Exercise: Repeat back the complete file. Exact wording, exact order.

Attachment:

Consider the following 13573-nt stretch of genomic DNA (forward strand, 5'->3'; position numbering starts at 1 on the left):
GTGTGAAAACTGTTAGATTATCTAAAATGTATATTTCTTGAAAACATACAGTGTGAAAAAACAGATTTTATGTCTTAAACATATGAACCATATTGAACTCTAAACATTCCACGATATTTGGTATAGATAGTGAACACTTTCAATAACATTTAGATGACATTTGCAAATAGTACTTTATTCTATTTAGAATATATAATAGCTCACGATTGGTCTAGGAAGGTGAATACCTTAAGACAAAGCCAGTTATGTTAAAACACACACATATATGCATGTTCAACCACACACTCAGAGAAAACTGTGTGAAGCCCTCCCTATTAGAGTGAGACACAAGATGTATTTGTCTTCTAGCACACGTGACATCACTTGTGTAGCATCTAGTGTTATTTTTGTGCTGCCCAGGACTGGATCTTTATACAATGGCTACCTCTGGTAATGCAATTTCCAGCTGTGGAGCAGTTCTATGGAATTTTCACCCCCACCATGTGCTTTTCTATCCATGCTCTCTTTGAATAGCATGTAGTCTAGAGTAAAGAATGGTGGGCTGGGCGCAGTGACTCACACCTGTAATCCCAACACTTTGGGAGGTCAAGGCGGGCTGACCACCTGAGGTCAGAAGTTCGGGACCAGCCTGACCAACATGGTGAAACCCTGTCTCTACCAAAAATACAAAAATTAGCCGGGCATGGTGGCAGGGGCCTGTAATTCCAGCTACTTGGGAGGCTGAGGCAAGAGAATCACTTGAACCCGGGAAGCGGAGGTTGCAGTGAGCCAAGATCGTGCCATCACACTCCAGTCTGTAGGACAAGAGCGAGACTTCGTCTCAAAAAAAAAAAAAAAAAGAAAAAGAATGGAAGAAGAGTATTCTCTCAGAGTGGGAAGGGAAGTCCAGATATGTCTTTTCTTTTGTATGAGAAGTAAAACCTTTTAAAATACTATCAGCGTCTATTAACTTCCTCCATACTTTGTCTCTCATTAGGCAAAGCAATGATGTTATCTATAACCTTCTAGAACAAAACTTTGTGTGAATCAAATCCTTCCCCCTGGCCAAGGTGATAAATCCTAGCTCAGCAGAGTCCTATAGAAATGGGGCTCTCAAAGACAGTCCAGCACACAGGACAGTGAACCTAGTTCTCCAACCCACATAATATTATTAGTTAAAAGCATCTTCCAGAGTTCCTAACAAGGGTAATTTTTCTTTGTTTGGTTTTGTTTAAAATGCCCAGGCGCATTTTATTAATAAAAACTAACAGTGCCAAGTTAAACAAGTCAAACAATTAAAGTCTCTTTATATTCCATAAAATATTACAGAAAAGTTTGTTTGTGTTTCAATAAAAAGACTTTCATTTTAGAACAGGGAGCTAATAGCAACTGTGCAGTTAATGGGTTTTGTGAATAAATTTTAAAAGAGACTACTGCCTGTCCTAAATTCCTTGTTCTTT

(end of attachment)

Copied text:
Consider the following 13573-nt stretch of genomic DNA (forward strand, 5'->3'; position numbering starts at 1 on the left):
GTGTGAAAACTGTTAGATTATCTAAAATGTATATTTCTTGAAAACATACAGTGTGAAAAAACAGATTTTATGTCTTAAACATATGAACCATATTGAACTCTAAACATTCCACGATATTTGGTATAGATAGTGAACACTTTCAATAACATTTAGATGACATTTGCAAATAGTACTTTATTCTATTTAGAATATATAATAGCTCACGATTGGTCTAGGAAGGTGAATACCTTAAGACAAAGCCAGTTATGTTAAAACACACACATATATGCATGTTCAACCACACACTCAGAGAAAACTGTGTGAAGCCCTCCCTATTAGAGTGAGACACAAGATGTATTTGTCTTCTAGCACACGTGACATCACTTGTGTAGCATCTAGTGTTATTTTTGTGCTGCCCAGGACTGGATCTTTATACAATGGCTACCTCTGGTAATGCAATTTCCAGCTGTGGAGCAGTTCTATGGAATTTTCACCCCCACCATGTGCTTTTCTATCCATGCTCTCTTTGAATAGCATGTAGTCTAGAGTAAAGAATGGTGGGCTGGGCGCAGTGACTCACACCTGTAATCCCAACACTTTGGGAGGTCAAGGCGGGCTGACCACCTGAGGTCAGAAGTTCGGGACCAGCCTGACCAACATGGTGAAACCCTGTCTCTACCAAAAATACAAAAATTAGCCGGGCATGGTGGCAGGGGCCTGTAATTCCAGCTACTTGGGAGGCTGAGGCAAGAGAATCACTTGAACCCGGGAAGCGGAGGTTGCAGTGAGCCAAGATCGTGCCATCACACTCCAGTCTGTAGGACAAGAGCGAGACTTCGTCTCAAAAAAAAAAAAAAAAAGAAAAAGAATGGAAGAAGAGTATTCTCTCAGAGTGGGAAGGGAAGTCCAGATATGTCTTTTCTTTTGTATGAGAAGTAAAACCTTTTAAAATACTATCAGCGTCTATTAACTTCCTCCATACTTTGTCTCTCATTAGGCAAAGCAATGATGTTATCTATAACCTTCTAGAACAAAACTTTGTGTGAATCAAATCCTTCCCCCTGGCCAAGGTGATAAATCCTAGCTCAGCAGAGTCCTATAGAAATGGGGCTCTCAAAGACAGTCCAGCACACAGGACAGTGAACCTAGTTCTCCAACCCACATAATATTATTAGTTAAAAGCATCTTCCAGAGTTCCTAACAAGGGTAATTTTTCTTTGTTTGGTTTTGTTTAAAATGCCCAGGCGCATTTTATTAATAAAAACTAACAGTGCCAAGTTAAACAAGTCAAACAATTAAAGTCTCTTTATATTCCATAAAATATTACAGAAAAGTTTGTTTGTGTTTCAATAAAAAGACTTTCATTTTAGAACAGGGAGCTAATAGCAACTGTGCAGTTAATGGGTTTTGTGAATAAATTTTAAAAGAGACTACTGCCTGTCCTAAATTCCTTGTTCTTT